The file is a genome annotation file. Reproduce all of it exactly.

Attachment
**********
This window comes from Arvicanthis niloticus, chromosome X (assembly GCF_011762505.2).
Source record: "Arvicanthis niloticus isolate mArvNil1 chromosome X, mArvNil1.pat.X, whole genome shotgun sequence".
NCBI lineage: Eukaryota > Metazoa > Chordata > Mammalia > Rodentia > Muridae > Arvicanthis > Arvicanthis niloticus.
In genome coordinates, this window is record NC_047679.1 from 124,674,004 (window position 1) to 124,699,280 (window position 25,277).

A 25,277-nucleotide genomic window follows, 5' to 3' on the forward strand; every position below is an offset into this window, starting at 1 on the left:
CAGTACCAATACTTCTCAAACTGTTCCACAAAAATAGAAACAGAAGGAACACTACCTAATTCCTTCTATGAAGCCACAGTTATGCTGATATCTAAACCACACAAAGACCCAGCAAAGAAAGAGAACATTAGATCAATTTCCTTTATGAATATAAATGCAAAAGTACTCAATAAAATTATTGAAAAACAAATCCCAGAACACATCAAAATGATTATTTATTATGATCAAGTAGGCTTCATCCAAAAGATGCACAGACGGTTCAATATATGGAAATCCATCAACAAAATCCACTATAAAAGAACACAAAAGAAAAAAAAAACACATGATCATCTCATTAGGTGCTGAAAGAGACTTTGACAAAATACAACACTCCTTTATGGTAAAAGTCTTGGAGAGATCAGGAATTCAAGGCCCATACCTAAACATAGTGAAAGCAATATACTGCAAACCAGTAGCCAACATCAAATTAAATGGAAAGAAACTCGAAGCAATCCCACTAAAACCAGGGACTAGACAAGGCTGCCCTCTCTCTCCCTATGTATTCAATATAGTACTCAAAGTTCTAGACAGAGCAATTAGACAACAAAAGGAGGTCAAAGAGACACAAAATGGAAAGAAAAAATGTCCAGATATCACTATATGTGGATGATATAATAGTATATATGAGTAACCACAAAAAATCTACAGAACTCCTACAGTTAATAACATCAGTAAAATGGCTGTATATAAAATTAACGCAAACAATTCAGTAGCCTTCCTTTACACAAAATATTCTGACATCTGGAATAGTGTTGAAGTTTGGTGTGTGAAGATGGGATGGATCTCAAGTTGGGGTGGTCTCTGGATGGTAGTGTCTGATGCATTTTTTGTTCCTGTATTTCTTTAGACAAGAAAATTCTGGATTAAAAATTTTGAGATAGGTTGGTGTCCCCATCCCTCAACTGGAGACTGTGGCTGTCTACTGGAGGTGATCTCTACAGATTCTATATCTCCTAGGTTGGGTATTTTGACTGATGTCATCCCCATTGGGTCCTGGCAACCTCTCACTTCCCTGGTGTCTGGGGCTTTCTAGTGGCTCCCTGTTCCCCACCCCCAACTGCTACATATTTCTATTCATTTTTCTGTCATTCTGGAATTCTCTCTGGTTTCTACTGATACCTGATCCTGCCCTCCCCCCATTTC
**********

This window comes from Arvicanthis niloticus, chromosome X (assembly GCF_011762505.2).
Source record: "Arvicanthis niloticus isolate mArvNil1 chromosome X, mArvNil1.pat.X, whole genome shotgun sequence".
NCBI lineage: Eukaryota > Metazoa > Chordata > Mammalia > Rodentia > Muridae > Arvicanthis > Arvicanthis niloticus.
In genome coordinates, this window is record NC_047679.1 from 124,674,004 (window position 1) to 124,699,280 (window position 25,277).

A 25,277-nucleotide genomic window follows, 5' to 3' on the forward strand; every position below is an offset into this window, starting at 1 on the left:
CAGTACCAATACTTCTCAAACTGTTCCACAAAAATAGAAACAGAAGGAACACTACCTAATTCCTTCTATGAAGCCACAGTTATGCTGATATCTAAACCACACAAAGACCCAGCAAAGAAAGAGAACATTAGATCAATTTCCTTTATGAATATAAATGCAAAAGTACTCAATAAAATTATTGAAAAACAAATCCCAGAACACATCAAAATGATTATTTATTATGATCAAGTAGGCTTCATCCAAAAGATGCACAGACGGTTCAATATATGGAAATCCATCAACAAAATCCACTATAAAAGAACACAAAAGAAAAAAAAAACACATGATCATCTCATTAGGTGCTGAAAGAGACTTTGACAAAATACAACACTCCTTTATGGTAAAAGTCTTGGAGAGATCAGGAATTCAAGGCCCATACCTAAACATAGTGAAAGCAATATACTGCAAACCAGTAGCCAACATCAAATTAAATGGAAAGAAACTCGAAGCAATCCCACTAAAACCAGGGACTAGACAAGGCTGCCCTCTCTCTCCCTATGTATTCAATATAGTACTCAAAGTTCTAGACAGAGCAATTAGACAACAAAAGGAGGTCAAAGAGACACAAAATGGAAAGAAAAAATGTCCAGATATCACTATATGTGGATGATATAATAGTATATATGAGTAACCACAAAAAATCTACAGAACTCCTACAGTTAATAACATCAGTAAAATGGCTGTATATAAAATTAACGCAAACAATTCAGTAGCCTTCCTTTACACAAAATATTCTGACATCTGGAATAGTGTTGAAGTTTGGTGTGTGAAGATGGGATGGATCTCAAGTTGGGGTGGTCTCTGGATGGTAGTGTCTGATGCATTTTTTGTTCCTGTATTTCTTTAGACAAGAAAATTCTGGATTAAAAATTTTGAGATAGGTTGGTGTCCCCATCCCTCAACTGGAGACTGTGGCTGTCTACTGGAGGTGATCTCTACAGATTCTATATCTCCTAGGTTGGGTATTTTGACTGATGTCATCCCCATTGGGTCCTGGCAACCTCTCACTTCCCTGGTGTCTGGGGCTTTCTAGTGGCTCCCTGTTCCCCACCCCCAACTGCTACATATTTCTATTCATTTTTCTGTCATTCTGGAATTCTCTCTGGTTTCTACTGATACCTGATCCTGCCCTCCCCCCATTTC